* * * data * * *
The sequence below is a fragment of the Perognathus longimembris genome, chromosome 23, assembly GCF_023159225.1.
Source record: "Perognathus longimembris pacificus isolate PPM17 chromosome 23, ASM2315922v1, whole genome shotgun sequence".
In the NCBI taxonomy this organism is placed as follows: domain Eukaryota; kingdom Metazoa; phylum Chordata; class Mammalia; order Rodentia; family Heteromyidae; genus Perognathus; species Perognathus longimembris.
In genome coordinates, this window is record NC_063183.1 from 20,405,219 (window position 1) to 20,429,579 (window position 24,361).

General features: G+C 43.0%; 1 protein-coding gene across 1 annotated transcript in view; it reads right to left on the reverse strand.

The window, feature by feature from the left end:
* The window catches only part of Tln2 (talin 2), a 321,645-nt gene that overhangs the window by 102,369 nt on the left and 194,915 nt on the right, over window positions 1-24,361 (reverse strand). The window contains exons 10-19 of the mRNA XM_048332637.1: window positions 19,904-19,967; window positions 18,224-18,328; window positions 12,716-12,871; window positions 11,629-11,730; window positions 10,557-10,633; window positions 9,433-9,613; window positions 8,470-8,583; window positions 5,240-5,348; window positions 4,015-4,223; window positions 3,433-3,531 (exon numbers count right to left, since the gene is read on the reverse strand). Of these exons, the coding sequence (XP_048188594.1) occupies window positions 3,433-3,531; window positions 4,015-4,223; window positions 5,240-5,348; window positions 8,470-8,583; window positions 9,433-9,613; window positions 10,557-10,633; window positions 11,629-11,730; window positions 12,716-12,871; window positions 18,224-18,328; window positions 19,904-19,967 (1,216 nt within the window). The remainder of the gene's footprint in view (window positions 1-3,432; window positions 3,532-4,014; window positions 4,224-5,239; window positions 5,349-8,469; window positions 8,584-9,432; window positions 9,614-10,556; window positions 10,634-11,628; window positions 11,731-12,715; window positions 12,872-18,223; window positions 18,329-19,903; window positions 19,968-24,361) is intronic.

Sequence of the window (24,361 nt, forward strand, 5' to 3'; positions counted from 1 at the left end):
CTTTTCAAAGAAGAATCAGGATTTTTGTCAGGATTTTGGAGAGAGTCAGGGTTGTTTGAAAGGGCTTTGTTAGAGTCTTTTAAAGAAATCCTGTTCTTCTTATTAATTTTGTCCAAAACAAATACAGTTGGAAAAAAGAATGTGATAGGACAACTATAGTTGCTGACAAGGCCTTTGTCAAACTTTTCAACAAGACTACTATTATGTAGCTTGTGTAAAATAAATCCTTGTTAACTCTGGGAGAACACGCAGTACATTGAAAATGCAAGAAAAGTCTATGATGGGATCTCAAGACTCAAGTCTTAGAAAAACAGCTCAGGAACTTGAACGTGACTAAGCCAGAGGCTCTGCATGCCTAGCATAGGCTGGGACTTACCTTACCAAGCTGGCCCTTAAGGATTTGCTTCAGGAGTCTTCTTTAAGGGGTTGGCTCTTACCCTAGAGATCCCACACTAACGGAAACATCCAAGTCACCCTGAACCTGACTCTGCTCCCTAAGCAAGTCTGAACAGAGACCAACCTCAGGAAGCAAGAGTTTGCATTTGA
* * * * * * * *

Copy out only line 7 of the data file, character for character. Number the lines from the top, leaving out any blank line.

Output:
* The window catches only part of Tln2 (talin 2), a 321,645-nt gene that overhangs the window by 102,369 nt on the left and 194,915 nt on the right, over window positions 1-24,361 (reverse strand). The window contains exons 10-19 of the mRNA XM_048332637.1: window positions 19,904-19,967; window positions 18,224-18,328; window positions 12,716-12,871; window positions 11,629-11,730; window positions 10,557-10,633; window positions 9,433-9,613; window positions 8,470-8,583; window positions 5,240-5,348; window positions 4,015-4,223; window positions 3,433-3,531 (exon numbers count right to left, since the gene is read on the reverse strand). Of these exons, the coding sequence (XP_048188594.1) occupies window positions 3,433-3,531; window positions 4,015-4,223; window positions 5,240-5,348; window positions 8,470-8,583; window positions 9,433-9,613; window positions 10,557-10,633; window positions 11,629-11,730; window positions 12,716-12,871; window positions 18,224-18,328; window positions 19,904-19,967 (1,216 nt within the window). The remainder of the gene's footprint in view (window positions 1-3,432; window positions 3,532-4,014; window positions 4,224-5,239; window positions 5,349-8,469; window positions 8,584-9,432; window positions 9,614-10,556; window positions 10,634-11,628; window positions 11,731-12,715; window positions 12,872-18,223; window positions 18,329-19,903; window positions 19,968-24,361) is intronic.